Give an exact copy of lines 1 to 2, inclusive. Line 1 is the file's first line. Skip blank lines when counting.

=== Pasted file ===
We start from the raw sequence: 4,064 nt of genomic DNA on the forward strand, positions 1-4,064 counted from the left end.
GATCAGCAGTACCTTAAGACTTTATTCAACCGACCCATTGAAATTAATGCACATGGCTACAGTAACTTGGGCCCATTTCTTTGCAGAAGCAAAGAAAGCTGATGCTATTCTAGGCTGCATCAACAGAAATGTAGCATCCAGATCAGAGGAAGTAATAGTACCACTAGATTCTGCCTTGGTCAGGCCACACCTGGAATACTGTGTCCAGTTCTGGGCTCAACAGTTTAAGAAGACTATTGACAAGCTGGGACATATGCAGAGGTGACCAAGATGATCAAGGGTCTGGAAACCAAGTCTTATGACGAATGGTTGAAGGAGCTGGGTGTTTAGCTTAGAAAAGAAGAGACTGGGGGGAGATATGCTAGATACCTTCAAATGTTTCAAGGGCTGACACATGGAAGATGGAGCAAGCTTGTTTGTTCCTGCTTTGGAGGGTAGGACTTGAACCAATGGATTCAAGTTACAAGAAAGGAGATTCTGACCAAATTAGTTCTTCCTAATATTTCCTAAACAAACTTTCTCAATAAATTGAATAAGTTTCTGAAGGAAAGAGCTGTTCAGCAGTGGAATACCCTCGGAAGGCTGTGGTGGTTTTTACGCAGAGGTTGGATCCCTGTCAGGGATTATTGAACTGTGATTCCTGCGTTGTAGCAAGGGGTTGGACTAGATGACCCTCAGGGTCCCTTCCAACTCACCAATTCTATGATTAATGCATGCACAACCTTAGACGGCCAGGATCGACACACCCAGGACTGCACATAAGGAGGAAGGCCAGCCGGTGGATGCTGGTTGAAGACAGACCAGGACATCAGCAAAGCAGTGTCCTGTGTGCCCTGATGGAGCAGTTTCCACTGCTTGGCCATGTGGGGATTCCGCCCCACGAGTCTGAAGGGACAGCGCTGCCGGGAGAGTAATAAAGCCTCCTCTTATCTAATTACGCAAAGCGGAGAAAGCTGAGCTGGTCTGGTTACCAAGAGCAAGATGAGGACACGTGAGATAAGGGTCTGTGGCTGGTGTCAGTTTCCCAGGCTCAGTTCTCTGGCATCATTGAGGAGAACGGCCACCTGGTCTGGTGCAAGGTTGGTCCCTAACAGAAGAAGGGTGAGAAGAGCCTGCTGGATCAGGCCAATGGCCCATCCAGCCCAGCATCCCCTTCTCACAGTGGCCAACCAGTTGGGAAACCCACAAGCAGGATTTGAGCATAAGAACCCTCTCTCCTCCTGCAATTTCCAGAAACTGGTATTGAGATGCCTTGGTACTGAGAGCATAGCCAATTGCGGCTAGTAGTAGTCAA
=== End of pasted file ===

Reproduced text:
We start from the raw sequence: 4,064 nt of genomic DNA on the forward strand, positions 1-4,064 counted from the left end.
GATCAGCAGTACCTTAAGACTTTATTCAACCGACCCATTGAAATTAATGCACATGGCTACAGTAACTTGGGCCCATTTCTTTGCAGAAGCAAAGAAAGCTGATGCTATTCTAGGCTGCATCAACAGAAATGTAGCATCCAGATCAGAGGAAGTAATAGTACCACTAGATTCTGCCTTGGTCAGGCCACACCTGGAATACTGTGTCCAGTTCTGGGCTCAACAGTTTAAGAAGACTATTGACAAGCTGGGACATATGCAGAGGTGACCAAGATGATCAAGGGTCTGGAAACCAAGTCTTATGACGAATGGTTGAAGGAGCTGGGTGTTTAGCTTAGAAAAGAAGAGACTGGGGGGAGATATGCTAGATACCTTCAAATGTTTCAAGGGCTGACACATGGAAGATGGAGCAAGCTTGTTTGTTCCTGCTTTGGAGGGTAGGACTTGAACCAATGGATTCAAGTTACAAGAAAGGAGATTCTGACCAAATTAGTTCTTCCTAATATTTCCTAAACAAACTTTCTCAATAAATTGAATAAGTTTCTGAAGGAAAGAGCTGTTCAGCAGTGGAATACCCTCGGAAGGCTGTGGTGGTTTTTACGCAGAGGTTGGATCCCTGTCAGGGATTATTGAACTGTGATTCCTGCGTTGTAGCAAGGGGTTGGACTAGATGACCCTCAGGGTCCCTTCCAACTCACCAATTCTATGATTAATGCATGCACAACCTTAGACGGCCAGGATCGACACACCCAGGACTGCACATAAGGAGGAAGGCCAGCCGGTGGATGCTGGTTGAAGACAGACCAGGACATCAGCAAAGCAGTGTCCTGTGTGCCCTGATGGAGCAGTTTCCACTGCTTGGCCATGTGGGGATTCCGCCCCACGAGTCTGAAGGGACAGCGCTGCCGGGAGAGTAATAAAGCCTCCTCTTATCTAATTACGCAAAGCGGAGAAAGCTGAGCTGGTCTGGTTACCAAGAGCAAGATGAGGACACGTGAGATAAGGGTCTGTGGCTGGTGTCAGTTTCCCAGGCTCAGTTCTCTGGCATCATTGAGGAGAACGGCCACCTGGTCTGGTGCAAGGTTGGTCCCTAACAGAAGAAGGGTGAGAAGAGCCTGCTGGATCAGGCCAATGGCCCATCCAGCCCAGCATCCCCTTCTCACAGTGGCCAACCAGTTGGGAAACCCACAAGCAGGATTTGAGCATAAGAACCCTCTCTCCTCCTGCAATTTCCAGAAACTGGTATTGAGATGCCTTGGTACTGAGAGCATAGCCAATTGCGGCTAGTAGTAGTCAA